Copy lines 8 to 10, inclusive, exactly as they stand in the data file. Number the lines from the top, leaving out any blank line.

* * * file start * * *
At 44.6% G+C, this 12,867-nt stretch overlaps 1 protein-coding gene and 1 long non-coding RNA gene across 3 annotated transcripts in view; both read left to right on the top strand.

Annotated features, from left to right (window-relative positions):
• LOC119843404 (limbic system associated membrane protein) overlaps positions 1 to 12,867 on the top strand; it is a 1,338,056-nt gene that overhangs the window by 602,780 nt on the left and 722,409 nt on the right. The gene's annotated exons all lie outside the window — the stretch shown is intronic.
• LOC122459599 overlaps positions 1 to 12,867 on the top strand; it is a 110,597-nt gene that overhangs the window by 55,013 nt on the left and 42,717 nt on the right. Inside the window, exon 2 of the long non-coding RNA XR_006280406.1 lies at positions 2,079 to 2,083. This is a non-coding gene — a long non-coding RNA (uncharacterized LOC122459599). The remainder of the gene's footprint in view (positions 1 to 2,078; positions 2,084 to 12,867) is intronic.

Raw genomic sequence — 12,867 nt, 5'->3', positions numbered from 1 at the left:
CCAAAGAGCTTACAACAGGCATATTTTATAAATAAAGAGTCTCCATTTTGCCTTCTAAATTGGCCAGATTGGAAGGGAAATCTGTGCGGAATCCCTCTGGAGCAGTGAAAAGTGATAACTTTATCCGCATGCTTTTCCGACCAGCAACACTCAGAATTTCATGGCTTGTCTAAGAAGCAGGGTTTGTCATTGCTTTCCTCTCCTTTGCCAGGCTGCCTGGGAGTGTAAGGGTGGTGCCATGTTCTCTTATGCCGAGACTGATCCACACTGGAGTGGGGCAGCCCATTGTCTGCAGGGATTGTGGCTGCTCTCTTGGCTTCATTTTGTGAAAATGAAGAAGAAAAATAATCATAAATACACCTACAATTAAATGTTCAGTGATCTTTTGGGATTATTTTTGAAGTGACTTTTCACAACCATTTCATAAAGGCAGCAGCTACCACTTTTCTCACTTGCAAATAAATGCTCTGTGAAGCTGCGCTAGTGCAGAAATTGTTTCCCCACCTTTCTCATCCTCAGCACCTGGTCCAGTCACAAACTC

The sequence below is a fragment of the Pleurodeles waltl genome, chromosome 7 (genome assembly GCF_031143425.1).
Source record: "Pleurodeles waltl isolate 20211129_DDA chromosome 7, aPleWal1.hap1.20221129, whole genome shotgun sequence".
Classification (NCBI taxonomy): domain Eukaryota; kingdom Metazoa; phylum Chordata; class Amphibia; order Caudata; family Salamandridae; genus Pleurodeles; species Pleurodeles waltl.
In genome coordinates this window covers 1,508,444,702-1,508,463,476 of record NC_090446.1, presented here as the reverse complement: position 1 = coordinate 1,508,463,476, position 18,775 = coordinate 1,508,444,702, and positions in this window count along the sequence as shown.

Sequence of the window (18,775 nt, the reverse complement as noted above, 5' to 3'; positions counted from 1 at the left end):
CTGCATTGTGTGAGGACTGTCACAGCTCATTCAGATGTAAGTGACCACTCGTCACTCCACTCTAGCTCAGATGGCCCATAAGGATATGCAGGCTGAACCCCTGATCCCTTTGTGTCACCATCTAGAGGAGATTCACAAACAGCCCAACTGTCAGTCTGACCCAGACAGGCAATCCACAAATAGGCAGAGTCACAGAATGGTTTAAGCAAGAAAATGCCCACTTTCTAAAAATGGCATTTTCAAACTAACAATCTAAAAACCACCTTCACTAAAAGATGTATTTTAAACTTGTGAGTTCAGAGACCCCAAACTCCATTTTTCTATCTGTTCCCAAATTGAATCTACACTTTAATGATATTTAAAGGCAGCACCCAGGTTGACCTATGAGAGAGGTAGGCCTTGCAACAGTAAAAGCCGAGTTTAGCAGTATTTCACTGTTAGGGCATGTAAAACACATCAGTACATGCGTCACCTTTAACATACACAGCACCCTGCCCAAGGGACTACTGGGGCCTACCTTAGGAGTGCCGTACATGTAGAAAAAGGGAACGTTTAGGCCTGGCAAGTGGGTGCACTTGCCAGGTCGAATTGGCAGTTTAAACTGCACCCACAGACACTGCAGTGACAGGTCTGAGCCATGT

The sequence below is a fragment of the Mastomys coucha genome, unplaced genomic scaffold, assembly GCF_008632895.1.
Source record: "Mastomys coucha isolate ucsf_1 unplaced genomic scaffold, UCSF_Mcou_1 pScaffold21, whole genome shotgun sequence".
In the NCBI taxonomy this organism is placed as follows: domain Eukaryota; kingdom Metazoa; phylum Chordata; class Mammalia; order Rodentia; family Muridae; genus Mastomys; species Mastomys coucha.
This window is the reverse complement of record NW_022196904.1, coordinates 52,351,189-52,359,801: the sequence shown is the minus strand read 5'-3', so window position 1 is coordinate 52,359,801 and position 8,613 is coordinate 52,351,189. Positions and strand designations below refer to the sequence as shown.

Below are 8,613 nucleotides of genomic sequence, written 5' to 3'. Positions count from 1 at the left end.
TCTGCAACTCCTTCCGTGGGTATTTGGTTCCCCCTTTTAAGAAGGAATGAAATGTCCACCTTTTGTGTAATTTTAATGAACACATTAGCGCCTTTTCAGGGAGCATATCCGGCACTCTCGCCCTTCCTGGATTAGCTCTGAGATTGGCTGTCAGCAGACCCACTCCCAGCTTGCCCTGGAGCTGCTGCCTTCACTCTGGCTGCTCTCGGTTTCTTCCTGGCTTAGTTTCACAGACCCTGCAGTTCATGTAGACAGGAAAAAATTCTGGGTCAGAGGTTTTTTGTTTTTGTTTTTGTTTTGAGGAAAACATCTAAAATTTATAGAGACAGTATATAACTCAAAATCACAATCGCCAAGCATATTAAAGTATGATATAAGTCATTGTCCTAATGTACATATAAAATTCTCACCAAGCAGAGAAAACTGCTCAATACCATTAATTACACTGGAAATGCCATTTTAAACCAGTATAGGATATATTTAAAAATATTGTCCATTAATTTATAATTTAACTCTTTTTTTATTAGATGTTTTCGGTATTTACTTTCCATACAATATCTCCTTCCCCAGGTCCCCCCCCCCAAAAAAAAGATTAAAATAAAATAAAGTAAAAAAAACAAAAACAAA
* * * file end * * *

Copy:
Source record: "Pleurodeles waltl isolate 20211129_DDA chromosome 7, aPleWal1.hap1.20221129, whole genome shotgun sequence".
Classification (NCBI taxonomy): domain Eukaryota; kingdom Metazoa; phylum Chordata; class Amphibia; order Caudata; family Salamandridae; genus Pleurodeles; species Pleurodeles waltl.
In genome coordinates this window covers 1,508,444,702-1,508,463,476 of record NC_090446.1, presented here as the reverse complement: position 1 = coordinate 1,508,463,476, position 18,775 = coordinate 1,508,444,702, and positions in this window count along the sequence as shown.